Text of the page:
I saw that you had mentioned the possibility of a piano album in another interview. When you say a piano album, obviously piano-driven, but stylistically, how do you see that coming off?
Well, it started out as solo piano. I got a piano right here. Lemme tinkle a little bit for you, and you can get an idea.
(Lanois playing airy, improvisational, melodic piano).
There, that gives you a little taste.
That also has a very hymn quality to it.
I’m glad you mentioned that because I love hymns. They’re very melodic and oftentimes very simple and they touch people’s hearts. Hymns are so old. They have a little battlefield in them. They have glory, they have hope, they have marriage, they have funeral. They have everything that we encounter in life. Even some of the old bagpipe numbers, you might think of as battlefield numbers, they all have a little something in them that that suggests congregation and, “Come hell or high water, we will continue! We will pursue!” I’ve always liked those kinds of melodies. They also show up in violin melodies, you know, some of the French Canadian melodies that I grew up with, ’cause my grandfather was a fiddler, a violoneux. So you’d hear things like (sings a reaching French or Cajun melody), a little Dolly Parton in there, a little Appalachian, a little Emmylou, a little Neville Brothers (sings opening lines of “With God On Our Side” and “Yellow Moon”)… That yearn shows up in a lot of music. And so I’m gonna push that button on the piano as well (laughs)!
You were talkin’ about in Shreveport, playing in the church band. Is that still something that you seek out– playing during services?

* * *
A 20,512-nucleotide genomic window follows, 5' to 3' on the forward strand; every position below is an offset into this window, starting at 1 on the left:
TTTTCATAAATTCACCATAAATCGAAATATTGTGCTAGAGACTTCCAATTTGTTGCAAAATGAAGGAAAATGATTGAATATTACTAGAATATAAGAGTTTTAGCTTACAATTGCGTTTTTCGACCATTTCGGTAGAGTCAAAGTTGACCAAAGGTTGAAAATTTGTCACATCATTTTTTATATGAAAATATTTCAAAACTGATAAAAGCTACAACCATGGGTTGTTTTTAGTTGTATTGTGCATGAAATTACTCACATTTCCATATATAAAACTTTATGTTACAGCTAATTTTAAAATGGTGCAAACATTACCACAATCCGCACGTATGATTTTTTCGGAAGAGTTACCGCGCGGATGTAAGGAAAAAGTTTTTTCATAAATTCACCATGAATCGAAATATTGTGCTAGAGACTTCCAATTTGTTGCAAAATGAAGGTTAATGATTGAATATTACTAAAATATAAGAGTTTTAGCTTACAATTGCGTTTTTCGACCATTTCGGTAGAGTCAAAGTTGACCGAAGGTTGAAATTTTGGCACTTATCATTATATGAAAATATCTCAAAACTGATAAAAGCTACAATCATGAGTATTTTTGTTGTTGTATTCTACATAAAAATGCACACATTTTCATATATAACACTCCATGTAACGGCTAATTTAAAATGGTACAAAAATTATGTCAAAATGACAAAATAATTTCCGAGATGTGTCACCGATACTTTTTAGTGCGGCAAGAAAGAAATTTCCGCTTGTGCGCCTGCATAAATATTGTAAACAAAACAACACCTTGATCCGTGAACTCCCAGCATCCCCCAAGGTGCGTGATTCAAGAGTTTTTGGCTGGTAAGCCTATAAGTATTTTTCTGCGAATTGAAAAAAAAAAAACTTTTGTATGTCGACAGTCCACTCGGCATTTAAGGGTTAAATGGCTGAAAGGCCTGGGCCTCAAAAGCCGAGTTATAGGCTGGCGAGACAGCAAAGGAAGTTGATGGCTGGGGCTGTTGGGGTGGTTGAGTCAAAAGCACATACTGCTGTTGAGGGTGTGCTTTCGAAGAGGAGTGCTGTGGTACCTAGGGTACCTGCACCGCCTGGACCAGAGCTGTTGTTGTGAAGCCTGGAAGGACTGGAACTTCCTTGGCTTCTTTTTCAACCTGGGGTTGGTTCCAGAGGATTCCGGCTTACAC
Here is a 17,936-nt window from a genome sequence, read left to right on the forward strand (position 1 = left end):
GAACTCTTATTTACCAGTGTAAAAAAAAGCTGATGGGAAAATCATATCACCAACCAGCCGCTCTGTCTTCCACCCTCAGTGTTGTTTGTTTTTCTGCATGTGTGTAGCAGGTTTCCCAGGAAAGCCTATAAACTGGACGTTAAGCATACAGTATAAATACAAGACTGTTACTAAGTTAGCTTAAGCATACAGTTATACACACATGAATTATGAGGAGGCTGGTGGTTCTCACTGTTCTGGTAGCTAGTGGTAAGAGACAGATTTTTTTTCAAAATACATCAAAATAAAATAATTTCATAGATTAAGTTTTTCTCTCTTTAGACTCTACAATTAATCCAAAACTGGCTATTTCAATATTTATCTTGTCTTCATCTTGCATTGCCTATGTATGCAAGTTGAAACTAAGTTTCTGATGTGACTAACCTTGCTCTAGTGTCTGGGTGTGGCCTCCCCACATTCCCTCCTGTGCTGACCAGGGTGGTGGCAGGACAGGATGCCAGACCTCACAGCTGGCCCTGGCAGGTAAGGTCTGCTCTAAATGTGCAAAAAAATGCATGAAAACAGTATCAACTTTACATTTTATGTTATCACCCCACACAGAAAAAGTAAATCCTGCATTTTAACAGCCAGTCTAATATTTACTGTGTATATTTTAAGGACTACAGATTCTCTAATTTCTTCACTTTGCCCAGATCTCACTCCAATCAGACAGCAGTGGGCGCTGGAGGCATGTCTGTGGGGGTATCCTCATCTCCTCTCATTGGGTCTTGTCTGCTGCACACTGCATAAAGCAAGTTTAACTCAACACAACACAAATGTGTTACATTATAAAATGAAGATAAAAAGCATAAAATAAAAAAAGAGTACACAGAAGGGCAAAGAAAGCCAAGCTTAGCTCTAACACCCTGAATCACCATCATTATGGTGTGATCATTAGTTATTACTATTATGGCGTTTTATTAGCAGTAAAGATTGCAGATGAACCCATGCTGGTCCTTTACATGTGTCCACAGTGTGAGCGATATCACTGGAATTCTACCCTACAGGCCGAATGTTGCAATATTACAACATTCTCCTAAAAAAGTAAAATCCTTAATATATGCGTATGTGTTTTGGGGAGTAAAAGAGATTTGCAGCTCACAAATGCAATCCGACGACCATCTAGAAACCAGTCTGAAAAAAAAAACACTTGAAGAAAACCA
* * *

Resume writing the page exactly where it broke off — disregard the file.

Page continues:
Well, you know, the services have stopped as well because of the pandemic. But I loved doin’ it when I did. Brian Blade, a great drummer from Shreveport, that’s his pop’s church at the Zion Baptist. I met Brian Blade in New Orleans sometime back. He’s one of the great drummers, if you know about him, maybe you know, maybe you don’t. He’s a great, great all-around drummer known in the jazz world to play with Herbie Hancock and Chick Corea and Wayne Shorter, you know, some of the last standing giants of that fantastic jazz era. He’s an amazing talent, and he comes from Shreveport. His pops has the Zion Baptist church, so that’s where Brian learned to play drums– in the choir. We’re great old friends, and he invited me to sit in with that band a good few times. We hit the road a few times. We did shows all over. We did shows in New York and Los Angeles, and it’s nice to be in the presence of that kind of singin’ and in the presence of the pastor himself. He’s a roaring singer (laughs)! It’s a big, beautiful voice!